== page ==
• (Summer 1968):  The Idaho State Youth Training Center hired my dad to teach math.  He and I resided at a dairy farm near Yellowstone National Park and Teton National Forest; I helpt with the milking and ranching chores; I hiked a 50-miler to the top of the Tetons as a member of the local Boy Scout troop.
  • (Summer 1969):  Grambling College accepted my dad.  We met many of the famous Grambling athletes of that time at the apartment where we resided; we witnessed the Moon landing on grainy black-and-white TV; we got caught in Hurricane Camille; we toured Civil War sites throughout Louisiana, Mississippi, Tennessee, Virginia; we toured Washington, D.C.
  • (Summer 1970):  My dad attended the university at Ashland, Oregon.  We caught Pacific salmon from an ocean charter; later that summer, my dad, Slim, and I took the long way home through Washington, British Columbia, Alberta, Montana, Wyoming, Idaho, Utah, and Nevada.

We did the above driving in and living in a cab-over camper while on the road and at the Idaho dairy farm.  Slim enjoyed riding in the camper watching the view from inside and marking his territory along the way during his Summer of 1970.


You know from my earlier posts here that my dad took a two-years contract to teach for an American-international school at Pylaia, Greece (1971 – 1973); Slim was with me as I attended to my 10th Grade and 11th Grade education there.  My dad next took a two-years contract to teach at an American-international school at São Paulo, Brasil (1974 – 1976); I stayed home and began my transition in stealth during his absence.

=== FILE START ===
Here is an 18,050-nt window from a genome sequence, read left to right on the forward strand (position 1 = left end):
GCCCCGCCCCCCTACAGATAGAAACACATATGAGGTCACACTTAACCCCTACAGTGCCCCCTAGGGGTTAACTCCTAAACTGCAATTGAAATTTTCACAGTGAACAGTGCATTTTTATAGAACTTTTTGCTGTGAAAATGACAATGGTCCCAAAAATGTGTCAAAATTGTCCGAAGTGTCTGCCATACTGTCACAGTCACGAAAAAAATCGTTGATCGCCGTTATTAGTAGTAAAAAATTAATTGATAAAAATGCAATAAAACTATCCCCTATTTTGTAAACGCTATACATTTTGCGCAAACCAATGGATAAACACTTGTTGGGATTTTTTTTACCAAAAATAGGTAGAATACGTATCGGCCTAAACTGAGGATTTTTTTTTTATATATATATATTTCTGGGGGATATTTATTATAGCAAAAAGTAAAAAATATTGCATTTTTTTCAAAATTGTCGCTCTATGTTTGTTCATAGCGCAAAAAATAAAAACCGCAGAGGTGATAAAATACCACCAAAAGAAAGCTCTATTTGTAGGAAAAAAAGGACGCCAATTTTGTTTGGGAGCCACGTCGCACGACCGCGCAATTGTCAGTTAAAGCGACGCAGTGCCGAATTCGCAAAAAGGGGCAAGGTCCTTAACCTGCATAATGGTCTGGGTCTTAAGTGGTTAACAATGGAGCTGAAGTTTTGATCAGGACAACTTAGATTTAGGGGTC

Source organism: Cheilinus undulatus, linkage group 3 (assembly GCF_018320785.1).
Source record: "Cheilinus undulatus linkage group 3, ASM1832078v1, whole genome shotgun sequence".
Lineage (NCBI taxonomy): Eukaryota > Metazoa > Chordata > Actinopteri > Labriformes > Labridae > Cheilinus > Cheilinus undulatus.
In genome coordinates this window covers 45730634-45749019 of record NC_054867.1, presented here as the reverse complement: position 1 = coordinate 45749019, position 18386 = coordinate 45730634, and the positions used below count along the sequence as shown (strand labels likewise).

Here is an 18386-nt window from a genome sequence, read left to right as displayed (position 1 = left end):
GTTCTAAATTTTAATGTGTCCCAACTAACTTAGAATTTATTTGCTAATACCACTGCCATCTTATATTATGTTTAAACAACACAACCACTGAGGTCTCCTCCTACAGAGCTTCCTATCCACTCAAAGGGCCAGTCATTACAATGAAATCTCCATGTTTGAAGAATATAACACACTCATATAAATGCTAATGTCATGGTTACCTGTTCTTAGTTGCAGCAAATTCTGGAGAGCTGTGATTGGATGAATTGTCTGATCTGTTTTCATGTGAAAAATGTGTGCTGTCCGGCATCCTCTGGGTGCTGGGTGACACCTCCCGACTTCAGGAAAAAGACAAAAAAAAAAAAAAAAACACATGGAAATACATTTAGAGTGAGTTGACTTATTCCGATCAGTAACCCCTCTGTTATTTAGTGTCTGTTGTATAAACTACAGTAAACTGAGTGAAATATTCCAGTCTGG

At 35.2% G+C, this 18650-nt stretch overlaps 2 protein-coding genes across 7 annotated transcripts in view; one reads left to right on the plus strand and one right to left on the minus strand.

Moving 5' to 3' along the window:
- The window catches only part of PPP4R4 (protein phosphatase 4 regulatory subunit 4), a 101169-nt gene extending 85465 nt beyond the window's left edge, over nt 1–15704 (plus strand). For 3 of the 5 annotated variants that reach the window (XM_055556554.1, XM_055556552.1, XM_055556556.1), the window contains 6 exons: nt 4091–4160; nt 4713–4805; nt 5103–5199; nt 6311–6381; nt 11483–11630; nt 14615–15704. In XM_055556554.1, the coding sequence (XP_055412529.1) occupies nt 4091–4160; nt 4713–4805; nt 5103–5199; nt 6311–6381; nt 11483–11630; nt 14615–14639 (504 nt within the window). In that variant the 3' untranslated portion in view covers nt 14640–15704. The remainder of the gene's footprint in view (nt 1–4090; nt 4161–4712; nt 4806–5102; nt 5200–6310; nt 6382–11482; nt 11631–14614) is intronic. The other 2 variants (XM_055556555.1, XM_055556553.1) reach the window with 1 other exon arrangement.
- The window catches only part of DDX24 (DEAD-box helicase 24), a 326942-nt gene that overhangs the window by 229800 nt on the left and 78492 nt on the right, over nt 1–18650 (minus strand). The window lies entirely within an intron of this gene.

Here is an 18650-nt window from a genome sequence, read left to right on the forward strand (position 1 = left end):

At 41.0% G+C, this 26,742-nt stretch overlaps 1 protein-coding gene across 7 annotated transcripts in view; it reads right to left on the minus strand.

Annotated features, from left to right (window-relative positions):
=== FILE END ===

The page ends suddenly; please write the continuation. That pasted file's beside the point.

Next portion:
My father obtained a realty licence (1974); he sold and invested in local real estate as a side career and taught me to do the same.   A 16-acres parcel was among his first purchase investments.  He wanted to build his retirement home there in the mountains west of Bisbee; he died before he could do that.  His 16 acres are now mine as part of his estate; maybe his someday will come and I shall build his retirement home for him.

My dad was employed in public school administration during his next years. He later resumed his career as a mathematics teacher (1984 – 1989).


You read of my dust-up between my father and me (November 1985).  At one point during the heat, he referred of himself to me as ‘your old man’.  I quickly changed that tone.  I tore back that I never – NEVER – referred to my father or called my father that derisive phrase.  I told him that I always – ALWAYS – called him ‘father’, ‘dad’, or ‘pop’.  I respected him despite times when he held no respect toward me.  I do not know if my words sunk in, maybe they did; though he had a difficult time calling me Sharon, he called me Nick with respect.


My father developed multi-site cancer that began taking its toll by 1988; he was silent about it during our last Thanksgiving Day dinner that year as I look back.  His illness took full bore by April 1989 – once a 6′ 2″ man of 250 pounds of muscle, I saw a dying man while his brother-in-law pushed his crumpled form in his wheelchair at the airport.  Those were days before contemporary security; I had a very real opportunity that day to fly with him undetected as a stowaway on his non-stop flight to Newark Airport.  He travelled to Sloane-Kettering for treatment where his medical team diagnosed him terminal with six months to live; not even the worst of today’s hardened criminals get that kind of death sentence.